● The Book of Woe: The DSM and the Unmaking of Psychiatry
By Gary Greenberg
Blue Rider Press, 416 pages, $28.95
Any psychiatrist who is not too stupid or too full of himself to notice what is going on knows that what he does is morally indefensible.
Substituting the word “psychiatrist” for the original word, “journalist,” the sentence above is the famous opening of Janet Malcolm’s book “The Journalist and the Murderer,” about convicted murderer Jeffrey MacDonald’s lawsuit against “journalist” Joe McGinnis. It is relevant here because in “The Book of Woe,” Gary Greenberg, a psychotherapist and journalist, has done for (or perhaps to) psychotherapy what Malcolm did for journalism: He exposes the myths it perpetuates, and the secrets it doesn’t want outsiders to know.
Malcolm’s book used the lawsuit as a microcosm of journalistic ethics. Similarly, Greenberg structures his book around a single process: the preparation of the fifth edition of the Diagnostic and Statistical Manual of Mental Disorders, or the DSM: the bible of the American Psychiatric Association. In evaluating the revision process, Greenberg shows how ignorant, shallow and downright dangerous the psychiatric profession can be to those it claims to be helping.
The DSM’s first edition, compiled by a consensus of APA members and published in 1952, was simply an attempt to create a common nomenclature for psychiatric disorders. Since then, it has been revised several times, and with each revision it has accrued more definitions of disorders, more criteria, a lot more pages and — starting with the DSM-III (published in 1980) — more power and authority.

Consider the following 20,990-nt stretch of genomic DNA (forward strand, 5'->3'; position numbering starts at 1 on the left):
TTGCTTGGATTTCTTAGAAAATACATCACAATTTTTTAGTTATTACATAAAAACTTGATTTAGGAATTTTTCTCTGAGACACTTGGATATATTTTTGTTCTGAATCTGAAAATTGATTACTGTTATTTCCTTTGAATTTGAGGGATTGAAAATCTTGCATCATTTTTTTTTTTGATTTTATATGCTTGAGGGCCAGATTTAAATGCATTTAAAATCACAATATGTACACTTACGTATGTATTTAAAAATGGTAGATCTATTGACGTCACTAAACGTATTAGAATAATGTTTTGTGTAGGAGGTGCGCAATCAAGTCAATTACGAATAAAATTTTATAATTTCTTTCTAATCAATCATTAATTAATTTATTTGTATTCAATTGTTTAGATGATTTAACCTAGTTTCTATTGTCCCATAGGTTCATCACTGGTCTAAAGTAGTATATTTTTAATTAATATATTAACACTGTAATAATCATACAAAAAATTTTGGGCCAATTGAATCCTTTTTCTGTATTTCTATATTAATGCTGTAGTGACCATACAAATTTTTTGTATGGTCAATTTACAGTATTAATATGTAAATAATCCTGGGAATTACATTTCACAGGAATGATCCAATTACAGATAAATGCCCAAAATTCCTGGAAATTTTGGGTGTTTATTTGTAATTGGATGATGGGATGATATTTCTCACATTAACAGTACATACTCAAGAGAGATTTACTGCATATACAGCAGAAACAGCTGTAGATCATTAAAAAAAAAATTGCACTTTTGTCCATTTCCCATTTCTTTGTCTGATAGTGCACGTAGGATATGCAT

By now, the DSM is the final word on what constitutes a mental illness — in this country, at least — and as such is used by policymakers, drug regulation agencies, clinicians, researchers, pharmaceutical companies, health insurance companies, and state and federal bureaucracies to determine whether and what research is funded; what treatments are covered by insurance, and whether people with certain disorders qualify for government services.
It’s also the source of many people’s understanding of themselves: For example, people who have been diagnosed with Asperger’s syndrome (an inability to read social cues) have said the diagnosis not only allowed them to comprehend why they felt alienated in social situations, but also made it possible to find other people like themselves.
Asperger’s syndrome first appeared in the DSM-IV, published in 1994, setting off an explosion of diagnoses that has yet to level off: Current estimates of people with Asperger’s in North America range from 600,000 to 2.1 million.
Nevertheless, the syndrome has been expunged from the DSM-5. A last-minute compromise between APA editors and irate Asperger’s groups permits those who were diagnosed previously to keep their diagnosis. But in the future, people who would have met the criteria for Asperger’s might find themselves under the umbrella category autism spectrum disorder — or not diagnosed at all, and thus ineligible for government services.